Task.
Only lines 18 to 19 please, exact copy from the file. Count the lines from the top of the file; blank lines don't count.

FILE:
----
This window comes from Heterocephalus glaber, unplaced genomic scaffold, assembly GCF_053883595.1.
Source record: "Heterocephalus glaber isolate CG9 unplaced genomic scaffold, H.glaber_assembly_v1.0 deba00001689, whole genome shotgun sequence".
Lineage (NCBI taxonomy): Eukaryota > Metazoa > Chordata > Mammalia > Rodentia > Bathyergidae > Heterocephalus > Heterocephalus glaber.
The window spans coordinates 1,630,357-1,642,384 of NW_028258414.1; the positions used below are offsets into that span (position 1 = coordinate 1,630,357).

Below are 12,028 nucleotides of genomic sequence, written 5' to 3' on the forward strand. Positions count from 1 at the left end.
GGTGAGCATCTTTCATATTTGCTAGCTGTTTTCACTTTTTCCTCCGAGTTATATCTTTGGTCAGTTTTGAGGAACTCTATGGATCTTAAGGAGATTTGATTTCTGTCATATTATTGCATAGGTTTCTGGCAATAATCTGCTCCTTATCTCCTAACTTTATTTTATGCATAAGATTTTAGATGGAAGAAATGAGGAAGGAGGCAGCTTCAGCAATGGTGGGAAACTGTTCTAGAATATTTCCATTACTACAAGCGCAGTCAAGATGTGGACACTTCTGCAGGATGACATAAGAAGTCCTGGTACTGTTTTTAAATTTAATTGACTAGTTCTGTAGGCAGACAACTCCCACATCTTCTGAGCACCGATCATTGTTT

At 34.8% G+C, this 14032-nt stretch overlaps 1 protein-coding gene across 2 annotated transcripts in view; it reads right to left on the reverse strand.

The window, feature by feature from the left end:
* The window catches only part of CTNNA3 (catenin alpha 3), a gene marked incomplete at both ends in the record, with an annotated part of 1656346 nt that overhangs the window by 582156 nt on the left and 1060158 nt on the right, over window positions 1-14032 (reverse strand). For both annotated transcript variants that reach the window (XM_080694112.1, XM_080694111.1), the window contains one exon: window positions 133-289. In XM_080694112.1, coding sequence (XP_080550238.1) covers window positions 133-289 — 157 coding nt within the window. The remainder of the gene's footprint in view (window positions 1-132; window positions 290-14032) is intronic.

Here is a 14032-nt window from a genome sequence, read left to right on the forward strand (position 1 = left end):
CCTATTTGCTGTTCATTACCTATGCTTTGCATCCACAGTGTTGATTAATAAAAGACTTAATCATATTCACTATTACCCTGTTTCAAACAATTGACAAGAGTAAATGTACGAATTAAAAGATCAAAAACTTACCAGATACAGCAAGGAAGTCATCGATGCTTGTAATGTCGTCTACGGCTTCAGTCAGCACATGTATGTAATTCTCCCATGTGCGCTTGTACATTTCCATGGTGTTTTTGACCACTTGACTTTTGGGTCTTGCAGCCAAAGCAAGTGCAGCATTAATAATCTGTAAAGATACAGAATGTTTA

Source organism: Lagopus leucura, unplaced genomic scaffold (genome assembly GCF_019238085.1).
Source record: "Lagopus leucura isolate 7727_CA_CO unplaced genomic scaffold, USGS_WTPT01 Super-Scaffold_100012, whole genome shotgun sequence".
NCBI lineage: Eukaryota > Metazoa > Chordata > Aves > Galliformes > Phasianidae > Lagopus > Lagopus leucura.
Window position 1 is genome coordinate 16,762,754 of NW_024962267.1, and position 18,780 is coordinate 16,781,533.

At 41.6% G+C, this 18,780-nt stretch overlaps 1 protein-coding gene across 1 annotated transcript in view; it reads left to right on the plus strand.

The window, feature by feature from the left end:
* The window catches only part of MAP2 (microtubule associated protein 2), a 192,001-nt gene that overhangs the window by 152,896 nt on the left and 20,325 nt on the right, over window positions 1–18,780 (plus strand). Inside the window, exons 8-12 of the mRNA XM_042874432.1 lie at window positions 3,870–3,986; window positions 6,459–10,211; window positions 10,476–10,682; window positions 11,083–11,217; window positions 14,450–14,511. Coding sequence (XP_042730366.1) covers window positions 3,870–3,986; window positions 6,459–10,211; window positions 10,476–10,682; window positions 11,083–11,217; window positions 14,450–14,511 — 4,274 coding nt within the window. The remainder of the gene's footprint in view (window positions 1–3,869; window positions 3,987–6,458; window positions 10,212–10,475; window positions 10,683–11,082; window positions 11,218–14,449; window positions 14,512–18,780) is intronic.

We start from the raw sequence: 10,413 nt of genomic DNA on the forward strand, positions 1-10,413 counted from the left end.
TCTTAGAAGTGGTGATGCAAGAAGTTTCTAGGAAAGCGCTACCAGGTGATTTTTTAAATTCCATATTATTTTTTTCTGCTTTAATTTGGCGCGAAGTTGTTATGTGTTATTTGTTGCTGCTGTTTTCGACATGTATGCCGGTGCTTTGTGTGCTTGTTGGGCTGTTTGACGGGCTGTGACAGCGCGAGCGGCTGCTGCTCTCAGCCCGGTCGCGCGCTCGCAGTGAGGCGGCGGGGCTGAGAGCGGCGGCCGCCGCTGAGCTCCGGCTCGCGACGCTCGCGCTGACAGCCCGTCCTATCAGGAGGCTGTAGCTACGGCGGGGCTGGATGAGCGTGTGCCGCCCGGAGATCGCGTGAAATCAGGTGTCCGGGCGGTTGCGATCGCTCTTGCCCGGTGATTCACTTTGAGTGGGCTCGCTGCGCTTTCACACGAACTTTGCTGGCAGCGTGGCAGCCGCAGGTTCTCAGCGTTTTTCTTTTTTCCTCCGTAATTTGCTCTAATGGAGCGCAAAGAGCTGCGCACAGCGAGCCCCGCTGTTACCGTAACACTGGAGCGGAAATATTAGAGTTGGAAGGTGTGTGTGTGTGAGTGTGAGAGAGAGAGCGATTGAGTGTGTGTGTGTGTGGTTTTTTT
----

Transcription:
* The window catches only part of MAP2 (microtubule associated protein 2), a 192,001-nt gene that overhangs the window by 152,896 nt on the left and 20,325 nt on the right, over window positions 1–18,780 (plus strand). Inside the window, exons 8-12 of the mRNA XM_042874432.1 lie at window positions 3,870–3,986; window positions 6,459–10,211; window positions 10,476–10,682; window positions 11,083–11,217; window positions 14,450–14,511. Coding sequence (XP_042730366.1) covers window positions 3,870–3,986; window positions 6,459–10,211; window positions 10,476–10,682; window positions 11,083–11,217; window positions 14,450–14,511 — 4,274 coding nt within the window. The remainder of the gene's footprint in view (window positions 1–3,869; window positions 3,987–6,458; window positions 10,212–10,475; window positions 10,683–11,082; window positions 11,218–14,449; window positions 14,512–18,780) is intronic.

We start from the raw sequence: 10,413 nt of genomic DNA on the forward strand, positions 1-10,413 counted from the left end.